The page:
Bridgeport, Calif. -- When the Slink Fire struck Marine Corps Mountain Warfare Training Center, Bridgeport, California, on Aug. 29, 2020, it forced the staff of the small academic and training focused base, located in the Sierra Nevada Mountains, to quickly shift their focus.
Staff officers typically focused on facilitating mounternering and cold-weather training for service members during various classes and Marine Corps Service Level Training, had to shift to running an emergency operations center and conducting the duties of a battle staff.
Mountain leaders, known as red hats, began conducting reconnoitering duties in the rugged training areas to gather information and assist firecrews. Marine radio operators moved from the base and set up shop to assist interagency firefighters at the Incident Command Post located at the Antelope Valley Fire Department near Coleville, California, monitoring and routing important radio traffic between firefighters and the command post.
Tara Paladino, the civilian deputy air officer at MCMWTC, harnessed her experience as a volunteer firefighter and took up the responsibility as one of three liaison officers between the base and the interagency response team fighting the Slink Fire.
“The air officer is in a good position to tie the right people together; to talk to the right components ... and be able to use common language to make sure they get what they need,” said Paladino.
When the fire started near Coleville from a lighting strike, Paladino was eating dinner with her husband, Benjamin Paladino, a firefighter at MWTC, and their friends. The fire, spreading quickly, posed a real threat to the MCMWTC’s military housing facility located near Coleville before interagency firefighters and civilian firefighters from MCMWTC were able to contain the threat.
See how Marine Corps civilian firefighters supported the battle against the slink fire: https://www.dvidshub.net/news/377542/base-firefighters-battle-slink-fire-near-mountain-warfare-training-center
But the Fire still traveled south becoming a threat to the MCMWTC Training Areas, and the Toiyabe National Forest.
“I got the notification through the volunteer fire department that there was a start up,” said Paladino. “I got prepared for an evacuation, and got the kids and animals ready, but when we realized it wasn't going to come over Highway 395, they started having meetings and that was where I started getting involved.”
Paladino served with the U.S. Navy as a cryptologic technician, specializing in electronic intellegence, for 12 years prior to becoming a government contractor as an electronic warfare officer.
Under the direction of Col. Daniel Wittnam, the base’s commanding officer, the command staff of MCMWTC attended morning briefs with the interagency to coordinate support of firefighting efforts on the base and to help harness available DoD resources to assist where possible.
The command staff of MCMWTC integrated with the interagency to protect the community and nearby training areas essential to Marine Corps Service Level Training.
An important link needed to be made between the incident commander, and the base command; that is where liaison officers came in.
Palidino, alongside Captains Michael P. Boyle and Robert D. Biggers served as a conduit for communication between the base and Incident Commander, Brook Chadwick with the Great Basin Coordination Center Team Six, U.S. Forest Service. Together, they supervised Marine personnel integrating with the interagency and planned and facilitated support to firefighting efforts, ultimately mitigating training area damage through the efforts of hundreds of firefighters.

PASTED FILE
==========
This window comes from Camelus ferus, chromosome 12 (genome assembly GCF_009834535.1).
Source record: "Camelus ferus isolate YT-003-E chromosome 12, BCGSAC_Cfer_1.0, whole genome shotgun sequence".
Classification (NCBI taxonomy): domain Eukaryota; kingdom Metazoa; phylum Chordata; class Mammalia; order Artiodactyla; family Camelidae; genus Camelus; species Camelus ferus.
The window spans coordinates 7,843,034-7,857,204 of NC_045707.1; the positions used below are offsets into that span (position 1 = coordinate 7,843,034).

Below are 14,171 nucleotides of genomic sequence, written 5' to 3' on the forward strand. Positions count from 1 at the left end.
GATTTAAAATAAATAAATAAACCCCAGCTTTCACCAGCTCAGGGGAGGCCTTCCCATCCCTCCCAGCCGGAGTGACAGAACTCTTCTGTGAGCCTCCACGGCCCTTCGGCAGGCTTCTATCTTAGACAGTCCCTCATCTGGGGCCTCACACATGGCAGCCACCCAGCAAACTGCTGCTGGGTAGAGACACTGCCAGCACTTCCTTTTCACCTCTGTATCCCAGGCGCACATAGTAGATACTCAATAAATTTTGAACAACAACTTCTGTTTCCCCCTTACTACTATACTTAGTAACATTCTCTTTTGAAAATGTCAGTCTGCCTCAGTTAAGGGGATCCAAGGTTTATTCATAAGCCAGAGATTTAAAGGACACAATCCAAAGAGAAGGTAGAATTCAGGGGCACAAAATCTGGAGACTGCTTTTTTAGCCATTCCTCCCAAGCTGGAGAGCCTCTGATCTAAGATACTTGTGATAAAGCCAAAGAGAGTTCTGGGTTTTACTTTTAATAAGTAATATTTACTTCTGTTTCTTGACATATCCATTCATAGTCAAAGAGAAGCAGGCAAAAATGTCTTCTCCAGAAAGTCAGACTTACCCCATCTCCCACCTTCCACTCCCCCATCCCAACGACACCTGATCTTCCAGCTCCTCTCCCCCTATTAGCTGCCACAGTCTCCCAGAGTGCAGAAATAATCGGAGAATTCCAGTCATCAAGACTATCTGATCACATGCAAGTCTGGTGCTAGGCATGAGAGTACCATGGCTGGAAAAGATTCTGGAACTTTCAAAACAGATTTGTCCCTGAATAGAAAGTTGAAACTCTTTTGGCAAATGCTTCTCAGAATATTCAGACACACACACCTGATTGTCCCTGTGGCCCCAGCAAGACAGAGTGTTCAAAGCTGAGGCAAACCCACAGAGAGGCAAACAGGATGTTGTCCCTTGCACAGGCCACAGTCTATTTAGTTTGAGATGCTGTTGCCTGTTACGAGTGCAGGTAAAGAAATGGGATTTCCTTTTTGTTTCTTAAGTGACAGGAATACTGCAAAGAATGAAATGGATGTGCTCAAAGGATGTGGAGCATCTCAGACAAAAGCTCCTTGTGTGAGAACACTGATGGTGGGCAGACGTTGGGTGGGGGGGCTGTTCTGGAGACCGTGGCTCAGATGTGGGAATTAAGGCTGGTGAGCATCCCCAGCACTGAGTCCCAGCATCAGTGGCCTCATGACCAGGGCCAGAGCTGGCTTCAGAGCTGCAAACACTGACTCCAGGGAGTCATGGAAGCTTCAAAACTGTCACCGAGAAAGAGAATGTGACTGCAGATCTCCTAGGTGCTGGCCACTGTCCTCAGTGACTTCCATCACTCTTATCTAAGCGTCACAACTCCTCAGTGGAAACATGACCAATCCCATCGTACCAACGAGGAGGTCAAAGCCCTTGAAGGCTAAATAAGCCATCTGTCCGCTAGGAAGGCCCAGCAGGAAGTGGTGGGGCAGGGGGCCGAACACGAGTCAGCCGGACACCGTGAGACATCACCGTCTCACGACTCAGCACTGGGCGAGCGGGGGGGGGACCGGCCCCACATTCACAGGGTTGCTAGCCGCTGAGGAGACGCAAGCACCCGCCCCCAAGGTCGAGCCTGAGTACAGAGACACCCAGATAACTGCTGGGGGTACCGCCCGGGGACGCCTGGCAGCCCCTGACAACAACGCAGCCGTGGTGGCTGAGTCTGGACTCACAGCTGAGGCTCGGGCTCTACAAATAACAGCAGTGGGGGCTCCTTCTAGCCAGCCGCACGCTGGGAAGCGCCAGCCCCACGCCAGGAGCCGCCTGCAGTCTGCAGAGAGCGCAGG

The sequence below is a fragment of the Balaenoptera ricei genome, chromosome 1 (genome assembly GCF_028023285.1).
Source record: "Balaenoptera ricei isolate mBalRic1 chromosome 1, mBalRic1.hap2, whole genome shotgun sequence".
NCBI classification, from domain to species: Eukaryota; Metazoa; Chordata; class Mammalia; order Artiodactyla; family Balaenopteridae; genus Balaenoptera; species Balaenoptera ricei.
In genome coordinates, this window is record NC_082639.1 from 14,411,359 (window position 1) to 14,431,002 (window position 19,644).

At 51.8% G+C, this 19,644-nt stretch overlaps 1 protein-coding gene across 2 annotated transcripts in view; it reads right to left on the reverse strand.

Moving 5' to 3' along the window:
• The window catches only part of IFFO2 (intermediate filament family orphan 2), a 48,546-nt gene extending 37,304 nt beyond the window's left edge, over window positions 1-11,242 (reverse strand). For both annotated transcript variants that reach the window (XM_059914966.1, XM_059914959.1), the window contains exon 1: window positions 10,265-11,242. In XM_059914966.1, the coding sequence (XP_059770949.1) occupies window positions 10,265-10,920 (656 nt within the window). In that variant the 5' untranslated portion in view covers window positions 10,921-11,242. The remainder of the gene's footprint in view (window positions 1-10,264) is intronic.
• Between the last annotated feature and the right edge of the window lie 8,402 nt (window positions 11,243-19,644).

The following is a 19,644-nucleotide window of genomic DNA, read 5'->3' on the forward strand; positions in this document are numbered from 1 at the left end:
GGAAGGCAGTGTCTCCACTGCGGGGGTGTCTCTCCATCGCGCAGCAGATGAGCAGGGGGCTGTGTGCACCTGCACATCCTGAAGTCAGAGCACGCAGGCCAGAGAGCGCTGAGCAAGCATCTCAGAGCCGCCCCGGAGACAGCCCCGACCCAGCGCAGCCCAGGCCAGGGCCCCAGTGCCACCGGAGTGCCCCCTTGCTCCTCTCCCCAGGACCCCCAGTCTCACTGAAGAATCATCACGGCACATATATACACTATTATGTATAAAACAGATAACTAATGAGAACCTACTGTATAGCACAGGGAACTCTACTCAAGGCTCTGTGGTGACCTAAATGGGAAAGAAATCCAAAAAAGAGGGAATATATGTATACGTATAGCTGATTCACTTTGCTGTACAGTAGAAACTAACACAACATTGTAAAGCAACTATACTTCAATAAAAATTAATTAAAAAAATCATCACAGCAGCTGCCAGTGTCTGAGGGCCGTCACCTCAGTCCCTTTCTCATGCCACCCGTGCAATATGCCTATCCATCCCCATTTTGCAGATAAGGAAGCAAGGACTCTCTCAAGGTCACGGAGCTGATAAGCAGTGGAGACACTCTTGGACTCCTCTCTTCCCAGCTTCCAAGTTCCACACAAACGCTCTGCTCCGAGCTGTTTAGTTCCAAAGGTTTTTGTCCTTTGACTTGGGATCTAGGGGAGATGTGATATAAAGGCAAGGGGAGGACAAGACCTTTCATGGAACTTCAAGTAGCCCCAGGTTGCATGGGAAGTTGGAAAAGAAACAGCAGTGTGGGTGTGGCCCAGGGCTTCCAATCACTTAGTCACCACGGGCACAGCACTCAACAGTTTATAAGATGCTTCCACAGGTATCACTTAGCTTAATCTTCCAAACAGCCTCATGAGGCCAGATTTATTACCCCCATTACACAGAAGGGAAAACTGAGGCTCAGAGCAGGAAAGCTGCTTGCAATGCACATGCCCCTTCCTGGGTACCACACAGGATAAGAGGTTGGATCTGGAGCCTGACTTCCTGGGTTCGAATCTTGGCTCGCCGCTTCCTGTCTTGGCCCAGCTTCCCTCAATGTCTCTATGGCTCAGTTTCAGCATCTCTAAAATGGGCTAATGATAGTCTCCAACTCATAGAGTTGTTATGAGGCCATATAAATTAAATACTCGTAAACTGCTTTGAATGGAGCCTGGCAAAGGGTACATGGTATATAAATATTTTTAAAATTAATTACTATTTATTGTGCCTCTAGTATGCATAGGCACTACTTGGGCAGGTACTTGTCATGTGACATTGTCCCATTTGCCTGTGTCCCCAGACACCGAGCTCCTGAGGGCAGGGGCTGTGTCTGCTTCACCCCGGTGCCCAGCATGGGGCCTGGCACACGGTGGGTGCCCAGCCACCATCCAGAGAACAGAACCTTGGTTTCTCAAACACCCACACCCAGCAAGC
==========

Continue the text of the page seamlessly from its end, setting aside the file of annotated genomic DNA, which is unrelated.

“The sharing of information has been really useful, but we are also assisting with labor around the camp, and it may seem menial, but they said they really appreciate it,” said Paladino. “Because of all the fires that are happening in California right now, having them there to help as a makeshift camp crew and to lighten the load has been really important to them.”
Sgt. Kyle Richardson and Cpl. Michael Grosikflora, radio operators from the base assisted with a medical evacuation during the fire when a firefighter was injured and air transported from the rugged-terrained fireline to the next echelon of medical care.
“For us ... as Marines, we’re so used to being the ones fighting the fight, and this kind of .. scenario, this isn't our ballpark … it’s time for us to take a step back, help the community, because at the end of the day, we are going to need the heroes to help us out,” said Richardson.
In addition to direct support at the incident command center, the base opened up its expeditionary airfield to support the needs of the interagency firefighting aircraft, and facilitated the request from the IC for eight Marines and two P-19R Firetrucks from Marine Wing Support Squadron - 373, 3rd Marine Aircraft Wing out of Marine Corps Air Station, Miramar, California, located in San Diego County.
“We’re supporting their landing zone… operations in and out,” said Gunnery Sgt. John Anderson, the staff non-commissioned officer in charge of the Crash Fire Rescue Marines. “That … involves having a crew on standby in case there’s any type of incident, fuel spill, hard landing, medical incident that happens within this LZ that we can respond to immediately.”
As of Sept. 10, 2020 the Slink Fire burned 22,474 acres, was 36% contained and the Marines were continuing integrated operations with the interagency.
“I have been very pleased with how easy it has been to integrate with the Marines,” said Chadwick. “A lot of our cultures are very similar, a lot of the things we do are very similar … the leadership traits, the core values of our agencies, the fact we like to do hard work … has just made me feel a closer bond … with our country's military ... as a citizen ... I just really enjoyed that opportunity, and it’s going to be something I treasure for the rest of my days.”